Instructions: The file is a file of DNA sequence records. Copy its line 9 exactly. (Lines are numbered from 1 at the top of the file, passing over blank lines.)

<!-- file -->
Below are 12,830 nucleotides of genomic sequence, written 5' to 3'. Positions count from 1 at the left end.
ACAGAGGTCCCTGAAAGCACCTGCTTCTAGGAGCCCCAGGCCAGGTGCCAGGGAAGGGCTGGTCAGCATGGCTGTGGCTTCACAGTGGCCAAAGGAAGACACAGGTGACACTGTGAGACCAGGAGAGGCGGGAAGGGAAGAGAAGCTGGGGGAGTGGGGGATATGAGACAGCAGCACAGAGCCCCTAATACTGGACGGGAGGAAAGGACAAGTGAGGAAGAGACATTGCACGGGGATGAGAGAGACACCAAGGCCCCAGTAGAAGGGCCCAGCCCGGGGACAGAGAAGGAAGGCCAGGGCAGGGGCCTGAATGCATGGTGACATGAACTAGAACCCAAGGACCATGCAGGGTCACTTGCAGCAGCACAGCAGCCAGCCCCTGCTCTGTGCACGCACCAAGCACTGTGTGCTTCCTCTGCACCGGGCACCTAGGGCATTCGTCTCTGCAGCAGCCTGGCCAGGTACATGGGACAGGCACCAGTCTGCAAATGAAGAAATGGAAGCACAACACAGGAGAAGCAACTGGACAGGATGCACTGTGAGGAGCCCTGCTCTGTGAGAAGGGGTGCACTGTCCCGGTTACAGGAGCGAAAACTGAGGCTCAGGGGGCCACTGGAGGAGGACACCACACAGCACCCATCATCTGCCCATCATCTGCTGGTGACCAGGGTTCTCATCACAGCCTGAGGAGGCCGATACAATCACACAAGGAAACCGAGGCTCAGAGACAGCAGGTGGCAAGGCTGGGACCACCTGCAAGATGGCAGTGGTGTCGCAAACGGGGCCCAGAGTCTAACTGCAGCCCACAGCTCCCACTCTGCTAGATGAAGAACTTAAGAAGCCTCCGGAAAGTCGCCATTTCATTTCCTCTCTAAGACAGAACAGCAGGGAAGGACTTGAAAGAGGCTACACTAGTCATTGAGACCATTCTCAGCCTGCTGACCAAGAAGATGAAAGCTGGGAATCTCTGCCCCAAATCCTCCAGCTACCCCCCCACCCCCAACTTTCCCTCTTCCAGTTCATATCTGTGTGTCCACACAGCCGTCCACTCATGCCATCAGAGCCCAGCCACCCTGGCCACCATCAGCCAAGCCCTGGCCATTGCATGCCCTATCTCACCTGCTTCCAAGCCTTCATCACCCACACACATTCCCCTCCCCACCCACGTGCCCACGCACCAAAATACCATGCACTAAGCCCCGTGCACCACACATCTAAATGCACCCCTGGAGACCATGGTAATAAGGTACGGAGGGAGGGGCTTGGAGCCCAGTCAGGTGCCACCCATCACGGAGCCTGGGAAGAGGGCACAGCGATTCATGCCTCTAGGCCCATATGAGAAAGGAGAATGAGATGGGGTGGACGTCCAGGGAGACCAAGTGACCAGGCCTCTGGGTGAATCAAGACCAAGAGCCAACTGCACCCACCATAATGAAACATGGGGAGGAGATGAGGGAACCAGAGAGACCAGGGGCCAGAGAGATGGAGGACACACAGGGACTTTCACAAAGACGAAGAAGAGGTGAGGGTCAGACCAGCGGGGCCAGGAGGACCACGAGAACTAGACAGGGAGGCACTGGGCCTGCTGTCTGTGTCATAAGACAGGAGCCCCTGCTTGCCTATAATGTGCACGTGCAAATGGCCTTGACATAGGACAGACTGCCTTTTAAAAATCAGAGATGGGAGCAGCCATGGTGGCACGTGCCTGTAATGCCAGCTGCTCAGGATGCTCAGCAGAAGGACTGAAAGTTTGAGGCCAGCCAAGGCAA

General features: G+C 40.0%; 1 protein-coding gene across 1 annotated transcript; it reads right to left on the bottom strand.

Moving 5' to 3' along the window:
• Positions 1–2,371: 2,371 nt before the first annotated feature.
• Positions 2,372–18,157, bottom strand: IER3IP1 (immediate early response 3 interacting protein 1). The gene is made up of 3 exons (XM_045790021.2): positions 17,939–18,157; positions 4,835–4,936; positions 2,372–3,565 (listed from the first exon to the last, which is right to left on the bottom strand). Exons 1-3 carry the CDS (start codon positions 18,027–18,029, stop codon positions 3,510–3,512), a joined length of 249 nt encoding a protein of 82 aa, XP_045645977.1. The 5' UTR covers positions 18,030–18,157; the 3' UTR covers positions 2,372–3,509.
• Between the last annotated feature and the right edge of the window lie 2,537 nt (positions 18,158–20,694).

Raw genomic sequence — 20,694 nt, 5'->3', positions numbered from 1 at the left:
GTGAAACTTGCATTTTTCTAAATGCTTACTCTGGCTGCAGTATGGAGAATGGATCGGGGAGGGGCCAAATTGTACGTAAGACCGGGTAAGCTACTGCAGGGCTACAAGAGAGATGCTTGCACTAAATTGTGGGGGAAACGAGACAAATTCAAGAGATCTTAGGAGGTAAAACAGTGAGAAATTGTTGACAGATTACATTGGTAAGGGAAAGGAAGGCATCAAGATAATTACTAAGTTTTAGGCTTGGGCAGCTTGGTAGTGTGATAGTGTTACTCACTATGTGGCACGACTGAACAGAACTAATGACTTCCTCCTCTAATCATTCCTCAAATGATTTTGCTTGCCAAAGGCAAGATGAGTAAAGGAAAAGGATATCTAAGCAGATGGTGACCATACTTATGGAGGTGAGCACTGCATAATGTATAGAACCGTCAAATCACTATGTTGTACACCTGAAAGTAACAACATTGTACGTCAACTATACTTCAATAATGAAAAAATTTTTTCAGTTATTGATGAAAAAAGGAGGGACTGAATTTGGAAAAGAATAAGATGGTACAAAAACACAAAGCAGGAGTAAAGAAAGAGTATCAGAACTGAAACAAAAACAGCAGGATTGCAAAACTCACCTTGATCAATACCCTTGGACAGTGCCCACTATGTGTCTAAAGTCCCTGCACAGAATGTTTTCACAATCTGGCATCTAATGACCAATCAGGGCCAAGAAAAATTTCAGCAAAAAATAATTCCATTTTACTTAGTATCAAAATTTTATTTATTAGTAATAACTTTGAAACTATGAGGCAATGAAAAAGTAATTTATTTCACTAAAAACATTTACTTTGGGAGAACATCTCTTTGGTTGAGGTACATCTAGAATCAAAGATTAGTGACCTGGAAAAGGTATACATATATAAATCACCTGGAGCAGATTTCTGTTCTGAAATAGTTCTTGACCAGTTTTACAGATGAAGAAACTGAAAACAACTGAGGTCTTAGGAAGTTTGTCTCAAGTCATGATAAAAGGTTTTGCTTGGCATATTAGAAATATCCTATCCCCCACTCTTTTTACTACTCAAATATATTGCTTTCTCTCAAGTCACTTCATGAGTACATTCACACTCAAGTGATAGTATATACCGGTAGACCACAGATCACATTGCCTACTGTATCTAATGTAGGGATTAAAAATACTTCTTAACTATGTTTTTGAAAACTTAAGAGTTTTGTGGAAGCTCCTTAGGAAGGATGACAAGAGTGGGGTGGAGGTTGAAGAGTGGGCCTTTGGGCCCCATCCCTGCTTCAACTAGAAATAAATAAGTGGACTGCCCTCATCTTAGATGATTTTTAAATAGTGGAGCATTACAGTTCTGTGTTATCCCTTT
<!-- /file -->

GTGAAACTTGCATTTTTCTAAATGCTTACTCTGGCTGCAGTATGGAGAATGGATCGGGGAGGGGCCAAATTGTACGTAAGACCGGGTAAGCTACTGCAGGGCTACAAGAGAGATGCTTGCACTAAATTGTGGGGGAAACGAGACAAATTCAAGAGATCTTAGGAGGTAAAACAGTGAGAAATTGTTGACAGATTACATTGGTAAGGGAAAGGAAGGCATCAAGATAATTACTAAGTTTTAGGCTTGGGCAGCTTGGTAGTGTGATAGTGTTACTCACTATGTGGCACGACTGAACAGAACTAATGACTTCCTCCTCTAATCATTCCTCAAATGATTTTGCTTGCCAAAGGCAAGATGAGTAAAGGAAAAGGATATCTAAGCAGATGGTGACCATACTTATGGAGGTGAGCACTGCATAATGTATAGAACCGTCAAATCACTATGTTGTACACCTGAAAGTAACAACATTGTACGTCAACTATACTTCAATAATGAAAAAATTTTTTCAGTTATTGATGAAAAAAGGAGGGACTGAATTTGGAAAAGAATAAGATGGTACAAAAACACAAAGCAGGAGTAAAGAAAGAGTATCAGAACTGAAACAAAAACAGCAGGATTGCAAAACTCACCTTGATCAATACCCTTGGACAGTGCCCACTATGTGTCTAAAGTCCCTGCACAGAATGTTTTCACAATCTGGCATCTAATGACCAATCAGGGCCAAGAAAAATTTCAGCAAAAAATAATTCCATTTTACTTAGTATCAAAATTTTATTTATTAGTAATAACTTTGAAACTATGAGGCAATGAAAAAGTAATTTATTTCACTAAAAACATTTACTTTGGGAGAACATCTCTTTGGTTGAGGTACATCTAGAATCAAAGATTAGTGACCTGGAAAAGGTATACATATATAAATCACCTGGAGCAGATTTCTGTTCTGAAATAGTTCTTGACCAGTTTTACAGATGAAGAAACTGAAAACAACTGAGGTCTTAGGAAGTTTGTCTCAAGTCATGATAAAAGGTTTTGCTTGGCATATTAGAAATATCCTATCCCCCACTCTTTTTACTACTCAAATATATTGCTTTCTCTCAAGTCACTTCATGAGTACATTCACACTCAAGTGATAGTATATACCGGTAGACCACAGATCACATTGCCTACTGTATCTAATGTAGGGATTAAAAATACTTCTTAACTATGTTTTTGAAAACTTAAGAGTTTTGTGGAAGCTCCTTAGGAAGGATGACAAGAGTGGGGTGGAGGTTGAAGAGTGGGCCTTTGGGCCCCATCCCTGCTTCAACTAGAAATAAATAAGTGGACTGCCCTCATCTTAGATGATTTTTAAATAGTGGAGCATTACAGTTCTGTGTTATCCCTTT